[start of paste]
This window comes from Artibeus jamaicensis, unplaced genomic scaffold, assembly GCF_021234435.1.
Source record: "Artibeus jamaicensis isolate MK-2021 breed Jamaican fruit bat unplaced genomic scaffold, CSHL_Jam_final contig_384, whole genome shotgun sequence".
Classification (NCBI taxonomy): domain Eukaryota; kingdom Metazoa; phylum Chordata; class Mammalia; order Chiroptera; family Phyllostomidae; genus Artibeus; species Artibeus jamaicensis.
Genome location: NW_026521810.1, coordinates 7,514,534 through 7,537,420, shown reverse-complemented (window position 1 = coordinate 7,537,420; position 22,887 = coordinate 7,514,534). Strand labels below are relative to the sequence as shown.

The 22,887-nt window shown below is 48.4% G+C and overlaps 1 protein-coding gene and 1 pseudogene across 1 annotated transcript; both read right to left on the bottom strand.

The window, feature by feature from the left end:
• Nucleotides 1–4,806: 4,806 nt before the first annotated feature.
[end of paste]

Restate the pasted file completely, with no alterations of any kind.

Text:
This window comes from Artibeus jamaicensis, unplaced genomic scaffold, assembly GCF_021234435.1.
Source record: "Artibeus jamaicensis isolate MK-2021 breed Jamaican fruit bat unplaced genomic scaffold, CSHL_Jam_final contig_384, whole genome shotgun sequence".
Classification (NCBI taxonomy): domain Eukaryota; kingdom Metazoa; phylum Chordata; class Mammalia; order Chiroptera; family Phyllostomidae; genus Artibeus; species Artibeus jamaicensis.
Genome location: NW_026521810.1, coordinates 7,514,534 through 7,537,420, shown reverse-complemented (window position 1 = coordinate 7,537,420; position 22,887 = coordinate 7,514,534). Strand labels below are relative to the sequence as shown.

The 22,887-nt window shown below is 48.4% G+C and overlaps 1 protein-coding gene and 1 pseudogene across 1 annotated transcript; both read right to left on the bottom strand.

The window, feature by feature from the left end:
• Nucleotides 1–4,806: 4,806 nt before the first annotated feature.